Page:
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don't drop the soap!
vulgar Mocking pseudo-advice given to a man who might be or is about to be sent to prison, referring to prison rape that may occur if one bends over to retrieve dropped soap in the shower, thus exposing himself. You were sentenced to five years for selling drugs? Tough luck, man, don't drop the soap!
See also: drop
wash (someone's) mouth out (with soap)
To punish someone for using rude, vulgar, or obscene language by cleaning their mouth with soap (usually used merely as a threat). If you kids don't stop cussing in this house, I'm going to wash your mouths out with soap!
not know (someone) from a bar of soap
To be completely unaware of or know nothing about someone; to have never met the person indicated. My girlfriend got really excited when a movie star apparently walked past us, but I wouldn't know him from a bar of soap. Someone I wouldn't know from a bar of soap just contacted me online, claiming to be a distant relative.
in soaped-pig fashion
Unclear and/or vague. The phrase refers to a now-outdated form of entertainment in which people tried to catch soaped pigs. Please make a decisive statement somewhere in your next paper because writing in this soaped-pig fashion won't get you a good grade!
See also: fashion
Any plant that produces a lather that can be used for cleansing. Examples include the California soap plant, the soapberry, and the soapwort. My mom makes all-natural soap out of soap plants.
No luck; no chance; certainly not. Often said as a response indicating a total refusal or rejection. I tried swapping out the carburetor, but no dice. A: "Would you help me wash the dishes?" B: "Sorry, no dice. I've got somewhere I need to be."
No luck; no chance; certainly not. (Often said as a response, indicating a total refusal or rejection.) Primarily heard in US. I tried swapping out the carburetor, but no soap. A: "Can you help me move on Saturday?" B: "Sorry, no soap. I've got somewhere I need to be."
rinse (one's) mouth out (with soap)
To punish someone for using rude, vulgar, or obscene language by cleaning their mouth with soap (usually used merely as a threat). If you kids don't stop cussing in this house, I'm going to rinse your mouths out with soap!
1. A sentimental, melodramatic serialized program, especially for television, often panned for having shallow, unrealistic characters and storylines. The name alludes to the fact that early radio shows of this type were sponsored by soap companies. I used to roll my eyes at the soap operas my mother watched, but now I'm completely hooked on them, too. The only thing the people in my office discuss are the latest scandals in the various soap operas they all follow.
2. By extension, a situation that is so melodramatic or sensational as to be reminiscent of such a show. Why does every relationship Jeff gets into turn into a soap opera? I swear, he looks for drama like this.
To cover someone, something, or oneself in soap. A noun or pronoun can be used between "soap" and "up." To conserve hot water, I turn the shower off while I soap up and then turn it back on to rinse off. Our dog hates it when we soap him up for his bath.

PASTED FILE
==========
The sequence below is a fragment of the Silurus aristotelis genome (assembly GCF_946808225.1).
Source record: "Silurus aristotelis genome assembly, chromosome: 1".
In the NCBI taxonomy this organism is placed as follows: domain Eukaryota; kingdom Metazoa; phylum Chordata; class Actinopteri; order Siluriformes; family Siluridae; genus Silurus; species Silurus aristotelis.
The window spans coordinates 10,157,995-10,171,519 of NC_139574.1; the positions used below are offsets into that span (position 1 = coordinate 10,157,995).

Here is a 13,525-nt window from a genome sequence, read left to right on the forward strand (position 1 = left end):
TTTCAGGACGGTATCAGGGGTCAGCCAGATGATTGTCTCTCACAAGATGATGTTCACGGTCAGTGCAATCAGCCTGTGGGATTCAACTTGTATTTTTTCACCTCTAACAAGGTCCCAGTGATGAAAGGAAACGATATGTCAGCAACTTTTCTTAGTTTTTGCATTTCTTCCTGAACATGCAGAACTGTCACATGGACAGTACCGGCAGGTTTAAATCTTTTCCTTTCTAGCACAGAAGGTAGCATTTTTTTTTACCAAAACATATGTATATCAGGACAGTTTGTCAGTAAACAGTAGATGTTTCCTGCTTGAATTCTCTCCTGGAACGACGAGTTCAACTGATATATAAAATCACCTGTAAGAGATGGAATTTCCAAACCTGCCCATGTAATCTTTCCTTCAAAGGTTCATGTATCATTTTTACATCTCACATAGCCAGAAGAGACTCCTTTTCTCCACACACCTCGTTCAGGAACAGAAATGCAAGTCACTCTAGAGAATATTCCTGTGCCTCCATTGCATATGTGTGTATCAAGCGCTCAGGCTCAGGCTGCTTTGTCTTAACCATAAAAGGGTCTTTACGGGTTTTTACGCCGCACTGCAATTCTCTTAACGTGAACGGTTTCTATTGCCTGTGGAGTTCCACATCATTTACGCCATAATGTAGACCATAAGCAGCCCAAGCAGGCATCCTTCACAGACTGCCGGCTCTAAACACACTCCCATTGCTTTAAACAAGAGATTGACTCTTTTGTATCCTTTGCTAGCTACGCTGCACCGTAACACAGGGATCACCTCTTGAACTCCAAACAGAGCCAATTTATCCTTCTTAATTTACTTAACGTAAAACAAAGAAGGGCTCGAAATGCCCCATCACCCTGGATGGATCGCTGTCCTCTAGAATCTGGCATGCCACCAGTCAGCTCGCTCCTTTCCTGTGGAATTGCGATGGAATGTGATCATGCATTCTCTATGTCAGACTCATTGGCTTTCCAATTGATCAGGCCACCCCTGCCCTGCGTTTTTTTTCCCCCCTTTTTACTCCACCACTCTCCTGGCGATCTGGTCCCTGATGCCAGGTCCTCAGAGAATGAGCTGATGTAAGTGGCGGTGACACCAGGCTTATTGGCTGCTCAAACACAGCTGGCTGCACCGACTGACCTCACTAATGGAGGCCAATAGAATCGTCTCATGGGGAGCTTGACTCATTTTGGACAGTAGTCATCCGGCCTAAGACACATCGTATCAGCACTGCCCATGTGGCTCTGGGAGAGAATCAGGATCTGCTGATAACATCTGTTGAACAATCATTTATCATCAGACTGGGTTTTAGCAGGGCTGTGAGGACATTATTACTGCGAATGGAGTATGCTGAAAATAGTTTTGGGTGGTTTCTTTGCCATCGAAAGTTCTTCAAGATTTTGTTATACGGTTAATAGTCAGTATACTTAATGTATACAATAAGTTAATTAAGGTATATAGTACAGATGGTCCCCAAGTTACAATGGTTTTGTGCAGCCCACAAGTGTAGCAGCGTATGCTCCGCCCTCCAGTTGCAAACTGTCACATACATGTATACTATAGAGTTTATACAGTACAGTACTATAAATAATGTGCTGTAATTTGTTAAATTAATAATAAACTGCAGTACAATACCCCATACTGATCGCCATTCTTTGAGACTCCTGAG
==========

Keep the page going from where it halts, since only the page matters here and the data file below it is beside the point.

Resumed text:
1. noun Flattering, cajoling talk meant to persuade someone, obtain something, or achieve a particular outcome. Don't let his soft soap get the better of you—he's only interested in himself. You think you can get whatever you want with a bit of soft soap, but some things in life have to be earned.
2. To persuade someone about something or persuade someone to do something, especially through the use of charm, flattery, or cajolery. Sometimes hyphenated. That weasel Mike is always trying to soft-soap the boss to get things done the way he wants. You'll never soft soap grandma, Jake—she's too shrewd for that.
1. A thin white or gray film of soap, dirt, and skin cells that accumulates around the shower, bathtub, or sink. I don't think the previous owners of this place ever cleaned their bathrooms properly. The soap scum in the bathtubs must have been an inch thick! This spray promises to wash away soap scum without any need to scrub!
2. An extremely repugnant, vile, wretched person. You're worse than a rat, worse than a maggot—you're nothing but soap scum! I would never let my daughter date soap scum like you!
To cover someone, something, or oneself in soap. A noun or pronoun can be used between "soap" and "down." To conserve hot water, I turn the shower off while I soap down and then turn it back on to rinse off. Our dog hates getting soaped down for his bath. You'll really need to soap the car down thoroughly and rinse it down completely to stop corrosion from beginning.
Inf. no; not possible. When I asked about a loan, he said, "No dice." No. It can't be done, no dice.
Inf. no. I can't do it. No soap. No soap, I don't lend anyone money.
soap someone or something down
to cover someone or something thoroughly with soap or suds. Mother soaped Timmy down and rinsed him off in warm water. she soaped down the floor.
1. flattering talk; sweet talk. I don't mind a little soft soap. It won't affect what I decide, though. Don't waste my time with soft soap. I know you don't mean it.
2. (Usually soft-soap.) to attempt to convince someone (of something) by gentle persuasion. We couldn't soft-soap her into it. Don't try to soft-soap her. she's an old battle-ax.